The windrush poles

 

The history behind the 

windrush poles

​​Many people in the UK are familiar with the fact that in June 1948, the ship Empire Windrush brought passengers from the Caribbean to live and work here. They became famous for being one of the first groups to arrive from the West Indies after WW2, looking for work in response to Britain’s labour shortage. They were followed by thousands more, who came to be known collectively as the 'Windrush Generation'.

​Few people are aware that on that same ship were 66 Polish refugees. The Windrush had made a special trip to Mexico to pick them up, after it left Jamaica. They were principally women and children travelling to England to join their male relatives, who had been fighting with the Polish Free Forces alongside the Allies. The men had been given the right to come to the UK under the terms of the Polish Resettlement Act 1947, and to bring their families to join them. 

Reproduced with the kind permission of the United States Holocaust Memorial Museum.

© United States Holocaust Memorial Museum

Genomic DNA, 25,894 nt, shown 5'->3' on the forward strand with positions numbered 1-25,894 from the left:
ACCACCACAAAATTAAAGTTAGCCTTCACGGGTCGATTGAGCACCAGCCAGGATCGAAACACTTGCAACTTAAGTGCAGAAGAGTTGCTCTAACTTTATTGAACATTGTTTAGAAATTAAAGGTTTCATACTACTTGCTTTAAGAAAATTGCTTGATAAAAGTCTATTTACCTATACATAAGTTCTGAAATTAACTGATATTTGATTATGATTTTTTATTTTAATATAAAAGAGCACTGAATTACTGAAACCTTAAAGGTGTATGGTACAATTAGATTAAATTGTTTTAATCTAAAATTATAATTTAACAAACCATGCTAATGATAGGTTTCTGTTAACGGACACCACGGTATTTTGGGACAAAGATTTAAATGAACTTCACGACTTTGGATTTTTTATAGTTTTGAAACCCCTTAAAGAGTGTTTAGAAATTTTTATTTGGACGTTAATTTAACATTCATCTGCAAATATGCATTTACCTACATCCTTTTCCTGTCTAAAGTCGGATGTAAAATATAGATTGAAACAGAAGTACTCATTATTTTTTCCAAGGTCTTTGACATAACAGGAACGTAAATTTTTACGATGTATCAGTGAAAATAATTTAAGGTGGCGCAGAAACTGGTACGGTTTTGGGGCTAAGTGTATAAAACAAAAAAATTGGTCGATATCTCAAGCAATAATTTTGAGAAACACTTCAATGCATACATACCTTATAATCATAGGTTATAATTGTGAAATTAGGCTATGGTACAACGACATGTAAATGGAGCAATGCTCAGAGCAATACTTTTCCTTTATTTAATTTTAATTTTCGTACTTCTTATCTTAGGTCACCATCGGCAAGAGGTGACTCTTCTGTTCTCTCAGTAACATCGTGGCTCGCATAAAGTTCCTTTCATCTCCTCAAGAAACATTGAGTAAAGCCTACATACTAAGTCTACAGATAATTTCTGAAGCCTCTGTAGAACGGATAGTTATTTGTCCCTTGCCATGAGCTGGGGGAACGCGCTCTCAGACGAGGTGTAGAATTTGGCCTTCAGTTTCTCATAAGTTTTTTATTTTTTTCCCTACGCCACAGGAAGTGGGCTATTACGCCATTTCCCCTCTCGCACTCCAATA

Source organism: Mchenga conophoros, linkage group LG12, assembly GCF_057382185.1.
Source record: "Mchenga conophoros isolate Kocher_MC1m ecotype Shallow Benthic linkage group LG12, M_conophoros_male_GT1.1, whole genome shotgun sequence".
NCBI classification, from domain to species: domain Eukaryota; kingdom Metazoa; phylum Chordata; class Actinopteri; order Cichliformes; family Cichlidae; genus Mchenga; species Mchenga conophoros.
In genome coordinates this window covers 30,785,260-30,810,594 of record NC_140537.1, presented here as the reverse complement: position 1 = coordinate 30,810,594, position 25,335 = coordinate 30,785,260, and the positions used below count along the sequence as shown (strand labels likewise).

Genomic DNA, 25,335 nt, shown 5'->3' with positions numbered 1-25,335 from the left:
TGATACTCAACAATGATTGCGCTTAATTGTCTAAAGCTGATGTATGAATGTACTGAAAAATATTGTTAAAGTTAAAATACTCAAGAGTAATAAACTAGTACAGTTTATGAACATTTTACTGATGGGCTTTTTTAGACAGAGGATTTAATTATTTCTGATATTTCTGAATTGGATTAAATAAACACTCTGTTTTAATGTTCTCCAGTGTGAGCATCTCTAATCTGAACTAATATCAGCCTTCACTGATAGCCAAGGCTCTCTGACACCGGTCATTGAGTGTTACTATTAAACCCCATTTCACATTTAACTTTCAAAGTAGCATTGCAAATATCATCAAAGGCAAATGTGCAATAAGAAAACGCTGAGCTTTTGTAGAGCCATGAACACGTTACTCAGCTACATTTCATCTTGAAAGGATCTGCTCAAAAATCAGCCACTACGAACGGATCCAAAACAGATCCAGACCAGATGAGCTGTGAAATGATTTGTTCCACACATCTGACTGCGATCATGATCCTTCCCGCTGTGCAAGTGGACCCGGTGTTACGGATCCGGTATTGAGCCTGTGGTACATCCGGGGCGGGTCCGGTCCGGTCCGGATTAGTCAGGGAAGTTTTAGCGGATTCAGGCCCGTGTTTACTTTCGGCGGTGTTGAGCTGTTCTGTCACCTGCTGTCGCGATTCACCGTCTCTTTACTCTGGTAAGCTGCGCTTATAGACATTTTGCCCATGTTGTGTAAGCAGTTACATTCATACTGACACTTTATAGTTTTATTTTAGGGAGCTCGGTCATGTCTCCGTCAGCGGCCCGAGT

The reason that the women had been in Mexico and that they were reuniting with the men in England and not Poland, was the culmination of an apocalyptic story, stretching back a decade. It began when Germany and Russia carved up Poland between them in 1939, and Stalin deported around 1.5 million Poles to Siberian labour camps. These included tens of thousands of Jews. They were only released when Germany invaded the Soviet Union in 1941 and Stalin agreed they could form a Polish army to help the Russian forces. They then had to try to make their way across 3,000 miles to collection centres in Central Asia and ultimately to Iran, which was then under British control. Many died horribly of starvation and disease; fewer than 10% of those 1.5 million deportees survived the experience. Most men and some women joined the Polish Forces, whilst the civilians, mainly women and children, were settled in camps all over the world. When the war ended the families could not go back to their homes, as despite the Allied victory, the areas they had come from remained in the Soviet Union and were no longer part of Poland.

Apart from the camp in Mexico, others had been established in India, East Africa, Palestine and New Zealand. Similar arrangements were made to transport Polish civilian refugees from there to Britain.

  

Over 100,000 Poles came to England in this way. [1] Their arrival was the consequence of a genocide which has not been acknowledged or atoned for by Russia; nor has it made its way into Western collective memory.

©   Jane Raca 2020

 

 [1] Professor Norman Davies Trail of Hope p120.